The best of all possible apps sees Candide enter the 21st century

An Oxford academic oversees the digitisation of René Pomeau’s definitive critical edition of Candide, first published by the Voltaire Foundation in 1980

The best of all possible apps sees Candide enter the 21st centuryJean Huber’s painting La Sainte Cène du Patriarche.

Among booklovers Voltaire’s Candide, first published in 1759, needs no introduction. Despite religious and secular denunciation upon its publication, the book went on to become one of the key texts of the Western Canon. No wonder, say its advocates: Candide’s blend of satire, wit and adventure makes it among the best of all possible books.

Now, thanks largely to the work of Professor Nicholas Cronk and the Voltaire Foundation, Candide is available to a huge new audience as an iPad app and a free website. Further versions will be released to keep pace with new technology. And, pour encourager les autres – as Voltaire would have it
– the pioneering work could revolutionise the way readers interact with literature.

The starting point for the free digital edition of Candide was René Pomeau’s definitive critical edition published by the Voltaire Foundation, a research department at the University of Oxford, in 1980. Professor Cronk, director of the Voltaire Foundation, acted as academic advisor and oversaw a collaboration between Orange and the Bibliothèque nationale de France (BnF) to create the digitised version of Candide. The aim was to make Voltaire’s masterpiece accessible to the widest audience possible.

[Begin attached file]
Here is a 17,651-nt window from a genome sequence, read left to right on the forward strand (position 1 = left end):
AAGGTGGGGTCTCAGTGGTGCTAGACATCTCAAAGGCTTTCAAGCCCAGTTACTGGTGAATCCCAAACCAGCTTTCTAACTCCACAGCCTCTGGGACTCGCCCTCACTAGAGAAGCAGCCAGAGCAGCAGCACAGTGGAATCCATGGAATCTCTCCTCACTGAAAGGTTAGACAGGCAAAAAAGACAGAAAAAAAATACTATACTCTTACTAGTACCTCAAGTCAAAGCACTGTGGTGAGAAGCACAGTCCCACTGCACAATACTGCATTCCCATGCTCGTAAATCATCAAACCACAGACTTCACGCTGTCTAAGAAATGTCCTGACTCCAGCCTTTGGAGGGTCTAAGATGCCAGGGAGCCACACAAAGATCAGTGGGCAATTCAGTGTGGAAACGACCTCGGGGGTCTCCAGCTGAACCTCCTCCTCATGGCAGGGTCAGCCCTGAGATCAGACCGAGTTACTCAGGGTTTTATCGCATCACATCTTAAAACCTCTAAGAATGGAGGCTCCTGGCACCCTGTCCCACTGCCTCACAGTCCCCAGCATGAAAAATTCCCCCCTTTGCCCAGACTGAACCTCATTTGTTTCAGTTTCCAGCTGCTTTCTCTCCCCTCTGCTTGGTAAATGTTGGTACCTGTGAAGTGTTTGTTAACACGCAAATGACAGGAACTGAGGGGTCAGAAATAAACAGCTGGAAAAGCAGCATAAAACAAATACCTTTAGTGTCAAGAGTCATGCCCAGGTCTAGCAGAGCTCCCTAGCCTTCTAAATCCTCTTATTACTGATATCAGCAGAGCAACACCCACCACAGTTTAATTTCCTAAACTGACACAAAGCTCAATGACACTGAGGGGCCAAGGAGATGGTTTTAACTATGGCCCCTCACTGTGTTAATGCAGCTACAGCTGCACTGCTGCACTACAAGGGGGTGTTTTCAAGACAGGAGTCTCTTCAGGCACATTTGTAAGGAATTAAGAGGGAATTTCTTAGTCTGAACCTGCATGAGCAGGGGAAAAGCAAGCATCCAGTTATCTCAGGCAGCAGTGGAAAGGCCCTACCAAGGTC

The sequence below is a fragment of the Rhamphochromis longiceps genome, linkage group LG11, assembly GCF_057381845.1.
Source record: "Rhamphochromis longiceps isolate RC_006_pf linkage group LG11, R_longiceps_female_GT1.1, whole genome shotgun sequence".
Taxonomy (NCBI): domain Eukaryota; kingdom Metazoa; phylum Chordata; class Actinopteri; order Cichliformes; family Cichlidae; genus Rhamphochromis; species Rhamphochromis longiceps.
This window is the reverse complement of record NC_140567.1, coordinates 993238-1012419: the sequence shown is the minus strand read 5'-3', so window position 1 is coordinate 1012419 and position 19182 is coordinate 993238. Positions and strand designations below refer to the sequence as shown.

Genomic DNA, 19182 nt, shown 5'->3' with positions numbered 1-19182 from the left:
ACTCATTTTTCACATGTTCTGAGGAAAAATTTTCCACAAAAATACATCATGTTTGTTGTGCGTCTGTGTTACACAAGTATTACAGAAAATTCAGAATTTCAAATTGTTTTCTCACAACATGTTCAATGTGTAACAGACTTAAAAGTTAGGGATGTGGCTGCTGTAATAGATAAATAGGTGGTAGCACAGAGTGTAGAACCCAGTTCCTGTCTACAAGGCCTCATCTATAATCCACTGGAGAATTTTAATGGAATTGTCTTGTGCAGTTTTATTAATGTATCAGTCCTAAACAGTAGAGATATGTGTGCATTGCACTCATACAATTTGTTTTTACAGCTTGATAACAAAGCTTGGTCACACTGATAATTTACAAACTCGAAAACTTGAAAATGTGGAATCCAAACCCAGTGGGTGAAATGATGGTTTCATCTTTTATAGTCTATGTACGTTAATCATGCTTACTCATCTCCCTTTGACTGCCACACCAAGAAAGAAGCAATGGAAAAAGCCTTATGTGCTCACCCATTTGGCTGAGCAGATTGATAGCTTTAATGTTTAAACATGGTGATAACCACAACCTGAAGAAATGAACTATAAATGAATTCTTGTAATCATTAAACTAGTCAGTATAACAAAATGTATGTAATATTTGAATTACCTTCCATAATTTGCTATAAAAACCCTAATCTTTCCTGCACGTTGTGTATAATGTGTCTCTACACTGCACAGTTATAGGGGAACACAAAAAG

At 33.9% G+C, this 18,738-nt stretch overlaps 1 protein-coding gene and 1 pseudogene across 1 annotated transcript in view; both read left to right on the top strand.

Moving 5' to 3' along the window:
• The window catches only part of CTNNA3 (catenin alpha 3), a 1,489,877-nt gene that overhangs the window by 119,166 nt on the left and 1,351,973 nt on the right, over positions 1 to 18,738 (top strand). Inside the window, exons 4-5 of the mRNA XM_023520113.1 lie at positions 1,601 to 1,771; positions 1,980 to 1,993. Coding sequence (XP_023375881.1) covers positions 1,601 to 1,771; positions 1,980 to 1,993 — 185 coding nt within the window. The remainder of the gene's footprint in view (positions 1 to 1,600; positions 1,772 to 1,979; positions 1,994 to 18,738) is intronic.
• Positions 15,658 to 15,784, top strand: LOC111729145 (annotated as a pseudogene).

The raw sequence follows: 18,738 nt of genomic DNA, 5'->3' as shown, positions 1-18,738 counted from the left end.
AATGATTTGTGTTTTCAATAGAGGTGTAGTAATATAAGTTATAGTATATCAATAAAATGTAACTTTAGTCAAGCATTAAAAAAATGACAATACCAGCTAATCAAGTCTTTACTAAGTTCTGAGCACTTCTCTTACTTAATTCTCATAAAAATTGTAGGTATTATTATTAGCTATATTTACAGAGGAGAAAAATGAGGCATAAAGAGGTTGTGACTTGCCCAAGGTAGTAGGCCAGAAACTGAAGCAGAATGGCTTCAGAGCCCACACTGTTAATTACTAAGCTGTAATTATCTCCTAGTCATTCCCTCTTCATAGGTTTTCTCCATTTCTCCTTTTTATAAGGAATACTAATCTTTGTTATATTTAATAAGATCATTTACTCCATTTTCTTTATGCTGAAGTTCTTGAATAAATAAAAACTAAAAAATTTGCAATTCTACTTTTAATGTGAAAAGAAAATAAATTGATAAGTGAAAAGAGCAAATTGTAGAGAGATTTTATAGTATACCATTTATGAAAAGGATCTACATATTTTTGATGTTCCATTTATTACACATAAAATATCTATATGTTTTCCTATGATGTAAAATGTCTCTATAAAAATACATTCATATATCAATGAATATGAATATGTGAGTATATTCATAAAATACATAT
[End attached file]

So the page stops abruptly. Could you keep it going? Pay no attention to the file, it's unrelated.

The result is an enhanced edition of the original manuscript of Candide, complete with the annotated text, high-resolution images of the manuscript, audio, critiques, illustrations, thematic maps and a collaborative space to enable users to interact with each other. There are two levels of annotations for readers, ‘discovery’ and ‘research’, making the app a useful tool for both academics and students. Thanks to these two levels, as well as a map of the world charting Candide’s travels, readers can choose their own way into the text, free to wander much as Voltaire’s protagonist did.

An international project, aimed at school students initially, the app also has a garden, in which readers can publish a notebook made up of their own comments and their favourite analyses. Each notebook takes the shape of a tree of learning in
the garden, but the app’s benefits are not confined
to students and researchers. Anyone can enjoy it, thanks to three ways of reading the text: as a digital text (with references at hand), as the original BnF manuscript, or as interpreted by the leading French actor Denis Podalydès. With further enhancements planned, the app makes for a congenial and contemporary way to cultivate the Voltairean garden.

Funded by: Orange and Bibliothèque nationale de France